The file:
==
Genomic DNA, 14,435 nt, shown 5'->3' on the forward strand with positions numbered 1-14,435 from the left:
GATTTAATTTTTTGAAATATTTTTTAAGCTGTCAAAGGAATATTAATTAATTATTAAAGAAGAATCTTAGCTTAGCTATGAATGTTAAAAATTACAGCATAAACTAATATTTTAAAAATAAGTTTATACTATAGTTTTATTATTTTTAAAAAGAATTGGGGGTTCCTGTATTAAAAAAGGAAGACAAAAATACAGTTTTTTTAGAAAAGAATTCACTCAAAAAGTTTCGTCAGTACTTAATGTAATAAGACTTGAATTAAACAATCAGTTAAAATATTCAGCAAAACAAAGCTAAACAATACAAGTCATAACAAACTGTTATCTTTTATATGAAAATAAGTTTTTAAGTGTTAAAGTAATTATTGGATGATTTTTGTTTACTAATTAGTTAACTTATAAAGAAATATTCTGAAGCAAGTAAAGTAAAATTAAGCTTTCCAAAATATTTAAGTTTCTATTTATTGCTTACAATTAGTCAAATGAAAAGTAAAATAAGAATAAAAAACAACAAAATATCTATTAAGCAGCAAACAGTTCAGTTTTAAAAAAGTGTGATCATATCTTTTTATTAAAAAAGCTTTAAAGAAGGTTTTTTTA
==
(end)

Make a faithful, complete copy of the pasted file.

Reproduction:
Genomic DNA, 14,435 nt, shown 5'->3' on the forward strand with positions numbered 1-14,435 from the left:
GATTTAATTTTTTGAAATATTTTTTAAGCTGTCAAAGGAATATTAATTAATTATTAAAGAAGAATCTTAGCTTAGCTATGAATGTTAAAAATTACAGCATAAACTAATATTTTAAAAATAAGTTTATACTATAGTTTTATTATTTTTAAAAAGAATTGGGGGTTCCTGTATTAAAAAAGGAAGACAAAAATACAGTTTTTTTAGAAAAGAATTCACTCAAAAAGTTTCGTCAGTACTTAATGTAATAAGACTTGAATTAAACAATCAGTTAAAATATTCAGCAAAACAAAGCTAAACAATACAAGTCATAACAAACTGTTATCTTTTATATGAAAATAAGTTTTTAAGTGTTAAAGTAATTATTGGATGATTTTTGTTTACTAATTAGTTAACTTATAAAGAAATATTCTGAAGCAAGTAAAGTAAAATTAAGCTTTCCAAAATATTTAAGTTTCTATTTATTGCTTACAATTAGTCAAATGAAAAGTAAAATAAGAATAAAAAACAACAAAATATCTATTAAGCAGCAAACAGTTCAGTTTTAAAAAAGTGTGATCATATCTTTTTATTAAAAAAGCTTTAAAGAAGGTTTTTTTA